Blackbeard's Hidden Treasure
The sea never sits still long enough for you to take her vital statistics. You have to do it on the fly, and when opportunity knocks, marine scientists have to
be ready to fling the door open. For Institute of Marine Sciences Director John
Wells and his colleague, Aycock Professor
Chris Martens, the discovery of a pirate ship
in their back yard presented one such
A private company looking for treasure last
year discovered the wreck of what's believed
to be the Queen Anne's Revenge, the flagship
of Blackbeard the pirate, just a mile and a half
off Beaufort Inlet, which is Morehead City'S
gateway to the ocean. When they determined
there were no recoverable riches, the dis-
coverers left the wreck to the state Division
of Archives and History for historical salvage.
Beaufort is one of the biggest, most active
inlets on the coast, and it offers a terrific nat-
ural laboratory for studying wave direction,
water temperature, salinity, rise and fall of
tides, and motion of the currents-all the
dynamics of the places where water rushes in
and out of the breaks in the barrier islands.
The problem with inlets is the heavy traffic in commercial and pleasure
trawlers: Any measuring devices dropped into the ocean almost inevitably get
damaged, moved, even stolen by fishers. And the IMS can afford just so many of the
$30,000, basketball-sized monitors that will take all those measurements, twice
every second, and feed them into a computer.
Blackbeard unWittingly gave Wells and Martens the break they needed. During
the research period on the wreck, which may last another year or more, boats
are banned from the area- commercial fishers are supposed to heed notices to
avoid the area around the wreck, and any pleasure boat that pauses too long in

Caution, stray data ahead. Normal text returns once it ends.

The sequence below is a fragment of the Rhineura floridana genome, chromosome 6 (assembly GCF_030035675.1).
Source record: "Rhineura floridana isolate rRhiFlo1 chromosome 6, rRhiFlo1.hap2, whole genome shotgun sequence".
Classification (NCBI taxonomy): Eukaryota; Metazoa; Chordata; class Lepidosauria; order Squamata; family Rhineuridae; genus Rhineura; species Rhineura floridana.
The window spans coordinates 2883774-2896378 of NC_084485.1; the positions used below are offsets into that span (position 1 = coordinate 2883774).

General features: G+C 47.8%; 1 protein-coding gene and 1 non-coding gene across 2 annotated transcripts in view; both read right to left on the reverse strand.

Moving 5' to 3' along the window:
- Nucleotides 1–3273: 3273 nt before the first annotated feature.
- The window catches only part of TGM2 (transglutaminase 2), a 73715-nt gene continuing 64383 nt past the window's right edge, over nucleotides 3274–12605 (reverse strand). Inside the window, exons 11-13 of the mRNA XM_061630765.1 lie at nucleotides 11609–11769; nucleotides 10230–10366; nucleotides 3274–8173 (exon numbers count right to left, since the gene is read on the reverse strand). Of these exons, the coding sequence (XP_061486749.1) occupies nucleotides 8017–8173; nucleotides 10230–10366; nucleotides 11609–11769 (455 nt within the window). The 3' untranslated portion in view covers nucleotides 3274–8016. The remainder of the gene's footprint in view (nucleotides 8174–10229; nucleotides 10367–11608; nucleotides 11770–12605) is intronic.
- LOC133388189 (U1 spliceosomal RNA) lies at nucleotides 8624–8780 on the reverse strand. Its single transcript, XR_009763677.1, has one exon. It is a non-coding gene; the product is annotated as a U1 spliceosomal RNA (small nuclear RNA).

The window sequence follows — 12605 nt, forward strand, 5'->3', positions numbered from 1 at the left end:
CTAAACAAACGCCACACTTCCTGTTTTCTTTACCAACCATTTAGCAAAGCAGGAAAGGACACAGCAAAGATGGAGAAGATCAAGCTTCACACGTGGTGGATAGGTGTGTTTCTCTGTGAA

the area could get a visit from authorities who are monitoring it via satellite. So
the IMS researchers have relatively undisturbed waters to fish for data.
"This is a real basic problem with measuring these things off the North Carolina
coast," Wells said. "So we now have a protected site, for the first time ever."
Wells and Martens also are taking sediment cores around the wreck that could
yield a history of the inlet's movement and the buildup/erosion of the barrier
islands on either side. How, for instance, was a shipwreck now in 25 feet of water
in a heavily traveled area able to hide from 1718 to 1997?
"We're reconstructing the last 300 years of geologic change in this area," Wells
said. And it's more or less a hobby. "We don't do shipwrecks. We're more into
hard science, and they're [the state] into archeological type work. This brings
two interesting disciplines together."
John Wells and Chris Martens check out
the wave tank at the Institute of Marine
Sciences. Wells and Martens are using the
protected area around a shipwreck ,
believed to be Blackbeard's flagShip, to
study Beaufort Inlet.
- David E. Brown ' 75
problems in humans, but we don't see a
significant widespread health threat."
Continued research begins right down
the hall from Roper's office. David
Savitz, chair of the epidemiology depart-
ment in the School of Public Health, is
in charge of a study of about 150 people
who work in the state's estuarine waters.
His team will perfoml detailed medical
and neuropsychological studies of the
people involved and will talk with them
every two weeks for two years. For com-
parison, the group also will study people
who work in non-threatened waters such
as the ocean.
Summertime blues, 1998
News item, The News & Observer, July 28:
"Tens if thousands if dead menhaden lit-
tered six miles of the pollution-plagued lower
Neuse River on Monday, marking the first
major coastal fish kill this year.
((Scientists predicted this spring that fish
would s~iffer from the sewage and other pollu-
N ove m be r D ec embe r 1 998